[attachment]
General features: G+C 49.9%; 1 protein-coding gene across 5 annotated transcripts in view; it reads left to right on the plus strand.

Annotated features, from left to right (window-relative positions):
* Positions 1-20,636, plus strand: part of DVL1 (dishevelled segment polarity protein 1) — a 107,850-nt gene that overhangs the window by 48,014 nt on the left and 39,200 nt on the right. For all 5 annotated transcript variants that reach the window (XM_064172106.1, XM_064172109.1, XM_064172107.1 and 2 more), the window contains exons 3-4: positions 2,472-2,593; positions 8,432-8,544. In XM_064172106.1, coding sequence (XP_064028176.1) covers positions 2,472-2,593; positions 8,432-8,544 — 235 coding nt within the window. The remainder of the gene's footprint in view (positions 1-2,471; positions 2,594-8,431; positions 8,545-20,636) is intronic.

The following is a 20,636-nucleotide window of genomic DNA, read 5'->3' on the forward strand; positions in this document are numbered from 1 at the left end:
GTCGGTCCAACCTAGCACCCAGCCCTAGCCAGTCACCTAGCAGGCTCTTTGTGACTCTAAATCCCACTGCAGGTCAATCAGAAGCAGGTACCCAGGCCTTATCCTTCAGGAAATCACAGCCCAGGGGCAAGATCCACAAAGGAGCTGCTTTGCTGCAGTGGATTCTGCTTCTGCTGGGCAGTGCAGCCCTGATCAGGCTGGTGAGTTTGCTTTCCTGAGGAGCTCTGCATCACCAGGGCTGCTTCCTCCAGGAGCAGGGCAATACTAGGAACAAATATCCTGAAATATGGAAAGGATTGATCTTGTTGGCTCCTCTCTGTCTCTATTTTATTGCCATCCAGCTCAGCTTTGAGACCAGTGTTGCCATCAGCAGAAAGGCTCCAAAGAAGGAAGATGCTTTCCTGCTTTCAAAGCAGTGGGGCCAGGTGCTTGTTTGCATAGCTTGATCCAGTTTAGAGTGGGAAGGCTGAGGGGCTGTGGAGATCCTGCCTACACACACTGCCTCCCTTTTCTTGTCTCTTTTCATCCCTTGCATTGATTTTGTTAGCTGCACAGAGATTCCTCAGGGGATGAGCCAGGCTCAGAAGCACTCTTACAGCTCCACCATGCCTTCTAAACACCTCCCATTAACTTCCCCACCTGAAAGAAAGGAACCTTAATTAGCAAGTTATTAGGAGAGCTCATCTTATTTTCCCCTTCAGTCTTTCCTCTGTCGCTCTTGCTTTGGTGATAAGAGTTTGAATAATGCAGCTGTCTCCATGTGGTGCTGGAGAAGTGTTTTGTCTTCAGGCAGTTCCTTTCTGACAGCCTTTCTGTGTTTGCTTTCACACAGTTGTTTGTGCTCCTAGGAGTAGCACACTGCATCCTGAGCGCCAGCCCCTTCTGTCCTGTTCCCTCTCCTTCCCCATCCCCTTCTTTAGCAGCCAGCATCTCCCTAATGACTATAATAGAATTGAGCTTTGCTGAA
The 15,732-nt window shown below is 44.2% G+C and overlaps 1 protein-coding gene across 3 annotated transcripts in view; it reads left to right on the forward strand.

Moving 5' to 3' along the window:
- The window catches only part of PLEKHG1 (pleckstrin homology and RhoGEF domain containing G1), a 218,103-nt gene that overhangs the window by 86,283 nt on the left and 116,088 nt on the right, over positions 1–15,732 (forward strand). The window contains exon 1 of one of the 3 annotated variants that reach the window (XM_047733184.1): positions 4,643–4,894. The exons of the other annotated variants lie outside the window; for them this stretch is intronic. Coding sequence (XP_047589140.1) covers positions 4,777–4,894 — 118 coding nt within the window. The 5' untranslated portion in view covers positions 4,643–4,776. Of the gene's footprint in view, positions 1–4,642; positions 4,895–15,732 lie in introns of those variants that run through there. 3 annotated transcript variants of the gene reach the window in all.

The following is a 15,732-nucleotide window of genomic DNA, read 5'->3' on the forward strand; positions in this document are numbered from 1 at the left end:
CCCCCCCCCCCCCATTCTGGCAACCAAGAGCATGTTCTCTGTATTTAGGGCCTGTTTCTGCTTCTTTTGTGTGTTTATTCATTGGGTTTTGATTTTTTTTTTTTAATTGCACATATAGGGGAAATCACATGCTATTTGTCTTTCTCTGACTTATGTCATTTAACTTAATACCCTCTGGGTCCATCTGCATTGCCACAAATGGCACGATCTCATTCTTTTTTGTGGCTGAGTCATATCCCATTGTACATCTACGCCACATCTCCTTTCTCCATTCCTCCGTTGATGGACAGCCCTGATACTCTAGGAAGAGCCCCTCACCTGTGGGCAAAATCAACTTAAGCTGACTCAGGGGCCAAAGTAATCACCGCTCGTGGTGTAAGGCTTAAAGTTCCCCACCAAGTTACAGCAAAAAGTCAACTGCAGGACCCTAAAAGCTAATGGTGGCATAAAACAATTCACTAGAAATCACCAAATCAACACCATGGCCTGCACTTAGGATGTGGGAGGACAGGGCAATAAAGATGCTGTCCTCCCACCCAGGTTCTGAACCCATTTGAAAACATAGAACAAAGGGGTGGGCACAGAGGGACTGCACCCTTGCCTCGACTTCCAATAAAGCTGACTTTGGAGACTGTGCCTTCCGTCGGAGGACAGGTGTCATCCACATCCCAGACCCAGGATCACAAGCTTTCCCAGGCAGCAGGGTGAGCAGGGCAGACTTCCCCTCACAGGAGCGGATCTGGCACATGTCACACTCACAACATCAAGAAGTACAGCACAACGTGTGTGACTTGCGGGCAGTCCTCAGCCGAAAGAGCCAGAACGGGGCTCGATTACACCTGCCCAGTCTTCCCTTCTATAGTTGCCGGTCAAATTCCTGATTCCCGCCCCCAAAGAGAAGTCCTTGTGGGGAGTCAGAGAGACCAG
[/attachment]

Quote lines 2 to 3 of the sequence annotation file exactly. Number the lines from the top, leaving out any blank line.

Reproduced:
Annotated features, from left to right (window-relative positions):
* Positions 1-20,636, plus strand: part of DVL1 (dishevelled segment polarity protein 1) — a 107,850-nt gene that overhangs the window by 48,014 nt on the left and 39,200 nt on the right. For all 5 annotated transcript variants that reach the window (XM_064172106.1, XM_064172109.1, XM_064172107.1 and 2 more), the window contains exons 3-4: positions 2,472-2,593; positions 8,432-8,544. In XM_064172106.1, coding sequence (XP_064028176.1) covers positions 2,472-2,593; positions 8,432-8,544 — 235 coding nt within the window. The remainder of the gene's footprint in view (positions 1-2,471; positions 2,594-8,431; positions 8,545-20,636) is intronic.